If the idea was to communicate the sensation of mental illness, it would have been dishonest to simply show it as an external thing, and both Claude Rich and Olga Georges-Picot turn in performances that present Claude and Catrine as superficially just disaffected, bored by the rest race of bourgeois post-war society, but the viewer doesn't have to scratch Catrine's surface much to find signs of a deeper depression - or that loving her reinforces Claude's own darker feelings as much as it brings him joy, even before Resnais starts spending time on moments that make those specific points. On top of that, there's something about their performances (and those of the supporting cast) that suggests memory as opposed to the real-life immediacy of the scenes in the present.

On first glance, these great performances seem to have been thrown into a blender, but for the most part Resnais and editors Albert Jurgenson and Colette Leloup have balanced the needs for chaos and narrative momentum just about as well as one could hope. There are a few stretches that may try the viewer's patience, but they are rare, and while the filmmakers seldom jump straight from cause to effect or vice versa, they make it fairly easy for that viewer to construct a timeline and fill in the blanks. Resnais also make sure that this isn't just a generic story presented in an unusual way; there's wit and occasionally arresting imagery on display. And for all that the movie is built around a sort of formal gimmick with cool, self-examining characters it's one of the more earnest movies of the French New Wave, with the characters seeming to genuinely feel emotions rather than putting them on display.

It's not going to be to everyone's taste, and does occasionally have the feeling of dabbling. The person who likes science fiction primarily for problem solving and grand scale may not be interested. If you enjoy using it as a tool to get at something else, though, this is a very good example of a filmmaker doing that - the story would be worth telling anyway, but the added effect gives the audience more to chew on.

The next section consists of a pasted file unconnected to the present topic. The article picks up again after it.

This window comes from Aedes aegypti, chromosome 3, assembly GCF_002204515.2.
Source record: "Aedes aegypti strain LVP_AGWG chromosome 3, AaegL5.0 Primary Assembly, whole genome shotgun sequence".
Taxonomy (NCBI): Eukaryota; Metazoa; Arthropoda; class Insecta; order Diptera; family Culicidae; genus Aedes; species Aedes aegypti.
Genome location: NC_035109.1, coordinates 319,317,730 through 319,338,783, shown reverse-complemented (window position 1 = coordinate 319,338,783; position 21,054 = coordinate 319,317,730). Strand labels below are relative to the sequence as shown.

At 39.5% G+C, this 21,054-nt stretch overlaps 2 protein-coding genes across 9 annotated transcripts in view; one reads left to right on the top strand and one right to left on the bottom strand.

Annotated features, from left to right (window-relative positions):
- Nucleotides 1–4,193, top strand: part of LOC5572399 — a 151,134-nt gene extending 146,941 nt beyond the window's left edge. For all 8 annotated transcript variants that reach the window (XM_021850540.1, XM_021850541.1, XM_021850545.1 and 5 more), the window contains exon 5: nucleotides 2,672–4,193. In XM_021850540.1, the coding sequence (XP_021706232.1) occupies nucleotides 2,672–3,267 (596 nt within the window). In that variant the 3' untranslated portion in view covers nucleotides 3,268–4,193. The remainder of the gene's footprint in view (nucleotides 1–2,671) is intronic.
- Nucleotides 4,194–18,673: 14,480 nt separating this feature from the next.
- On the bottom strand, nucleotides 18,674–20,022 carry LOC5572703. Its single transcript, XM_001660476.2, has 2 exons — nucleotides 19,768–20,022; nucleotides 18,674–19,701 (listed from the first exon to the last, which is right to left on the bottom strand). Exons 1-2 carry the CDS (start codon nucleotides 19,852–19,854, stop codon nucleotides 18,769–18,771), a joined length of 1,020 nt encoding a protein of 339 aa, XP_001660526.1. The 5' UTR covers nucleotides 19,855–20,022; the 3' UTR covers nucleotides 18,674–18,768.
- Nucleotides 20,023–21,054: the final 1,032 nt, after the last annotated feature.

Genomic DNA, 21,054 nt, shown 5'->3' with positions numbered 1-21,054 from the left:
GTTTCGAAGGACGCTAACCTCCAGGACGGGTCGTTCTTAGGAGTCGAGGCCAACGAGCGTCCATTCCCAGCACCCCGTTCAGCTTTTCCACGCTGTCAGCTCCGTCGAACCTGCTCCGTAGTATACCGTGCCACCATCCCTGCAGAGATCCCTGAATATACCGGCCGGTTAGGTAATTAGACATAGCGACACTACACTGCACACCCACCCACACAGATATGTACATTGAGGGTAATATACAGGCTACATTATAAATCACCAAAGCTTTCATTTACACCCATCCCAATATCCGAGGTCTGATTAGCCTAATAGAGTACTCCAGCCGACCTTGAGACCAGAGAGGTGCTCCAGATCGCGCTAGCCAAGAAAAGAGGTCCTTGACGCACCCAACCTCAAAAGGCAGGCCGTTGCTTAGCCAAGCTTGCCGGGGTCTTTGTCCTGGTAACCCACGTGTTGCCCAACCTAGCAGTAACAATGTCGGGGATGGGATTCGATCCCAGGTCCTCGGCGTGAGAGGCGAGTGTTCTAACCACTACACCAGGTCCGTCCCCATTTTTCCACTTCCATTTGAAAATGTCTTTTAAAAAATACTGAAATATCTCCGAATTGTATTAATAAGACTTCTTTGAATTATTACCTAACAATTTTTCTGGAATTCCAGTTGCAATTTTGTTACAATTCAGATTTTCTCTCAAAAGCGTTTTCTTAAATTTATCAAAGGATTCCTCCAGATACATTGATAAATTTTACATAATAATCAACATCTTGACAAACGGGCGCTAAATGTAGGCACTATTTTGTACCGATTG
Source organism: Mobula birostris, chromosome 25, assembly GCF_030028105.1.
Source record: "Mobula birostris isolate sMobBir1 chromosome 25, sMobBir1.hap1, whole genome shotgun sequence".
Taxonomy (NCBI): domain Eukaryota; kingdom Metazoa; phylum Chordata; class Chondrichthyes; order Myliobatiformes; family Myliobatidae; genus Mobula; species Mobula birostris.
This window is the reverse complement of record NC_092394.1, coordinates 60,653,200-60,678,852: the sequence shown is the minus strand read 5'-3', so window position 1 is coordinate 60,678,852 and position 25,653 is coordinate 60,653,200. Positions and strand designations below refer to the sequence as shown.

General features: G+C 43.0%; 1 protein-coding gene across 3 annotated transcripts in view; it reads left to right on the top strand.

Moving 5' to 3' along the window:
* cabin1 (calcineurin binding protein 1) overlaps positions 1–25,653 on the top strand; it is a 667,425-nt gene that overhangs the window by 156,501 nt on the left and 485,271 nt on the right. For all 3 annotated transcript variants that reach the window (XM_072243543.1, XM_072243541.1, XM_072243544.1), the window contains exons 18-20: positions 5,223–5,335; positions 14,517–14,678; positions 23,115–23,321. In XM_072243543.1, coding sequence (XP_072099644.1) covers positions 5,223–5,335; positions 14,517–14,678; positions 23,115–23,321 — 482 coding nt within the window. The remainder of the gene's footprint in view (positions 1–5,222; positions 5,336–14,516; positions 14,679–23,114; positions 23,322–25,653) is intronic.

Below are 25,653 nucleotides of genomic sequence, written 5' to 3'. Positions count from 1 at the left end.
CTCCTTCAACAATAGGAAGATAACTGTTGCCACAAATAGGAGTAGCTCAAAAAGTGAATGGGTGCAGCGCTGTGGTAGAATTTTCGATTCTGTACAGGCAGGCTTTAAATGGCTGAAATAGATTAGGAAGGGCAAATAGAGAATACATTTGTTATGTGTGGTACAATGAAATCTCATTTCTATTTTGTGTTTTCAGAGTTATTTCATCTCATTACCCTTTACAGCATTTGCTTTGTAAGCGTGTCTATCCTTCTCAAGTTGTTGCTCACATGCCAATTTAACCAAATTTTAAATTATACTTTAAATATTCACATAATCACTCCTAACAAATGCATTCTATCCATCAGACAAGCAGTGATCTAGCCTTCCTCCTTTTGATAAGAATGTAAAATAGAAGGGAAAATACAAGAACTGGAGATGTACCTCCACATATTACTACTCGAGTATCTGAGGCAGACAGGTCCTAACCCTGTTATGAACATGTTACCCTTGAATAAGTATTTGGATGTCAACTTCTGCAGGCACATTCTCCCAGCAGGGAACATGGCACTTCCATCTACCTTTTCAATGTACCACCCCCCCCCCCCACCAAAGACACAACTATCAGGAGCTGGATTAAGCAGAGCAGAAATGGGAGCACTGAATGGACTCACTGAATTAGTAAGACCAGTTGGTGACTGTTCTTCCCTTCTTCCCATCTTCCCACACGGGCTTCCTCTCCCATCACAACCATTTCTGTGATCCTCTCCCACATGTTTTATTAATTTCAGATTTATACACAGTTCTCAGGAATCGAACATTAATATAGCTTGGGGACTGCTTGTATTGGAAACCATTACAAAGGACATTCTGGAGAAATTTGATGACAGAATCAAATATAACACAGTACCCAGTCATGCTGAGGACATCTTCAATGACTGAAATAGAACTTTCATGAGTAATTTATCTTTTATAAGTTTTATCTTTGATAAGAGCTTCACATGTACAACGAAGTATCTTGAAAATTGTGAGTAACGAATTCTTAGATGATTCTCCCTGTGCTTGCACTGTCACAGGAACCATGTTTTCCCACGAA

link directly to this review at
originally posted: 07/03/14 09:31:21
[printer] printer-friendly format  

User Comments

11/11/19 Mike N Good film, not resnais's best but enjoyable if you can take the hopping. Not really sci-fi 4 stars
Note: Duplicate, 'planted,' or other obviously improper comments
will be deleted at our discretion. So don't bother posting 'em. Thanks!
Your Name:
Your Comments:
Your Location: (state/province/country)
Your Rating:

Discuss this movie in our forum




Directed by
  Alain Resnais

Written by
  Jacques Sternberg

  Claude Rich
  Olga Georges-Picot
  Anouk Ferjac
  Alain MacMoy

Home Reviews  Articles  Release Dates Coming Soon  DVD  Top 20s Criticwatch  Search
Public Forums  Festival Coverage  Contests About Australia's Largest Movie Review Database.
Privacy Policy | HBS Inc. | |   

All data and site design copyright 1997-2017, HBS Entertainment, Inc.
Search for
reviews features movie title writer/director/cast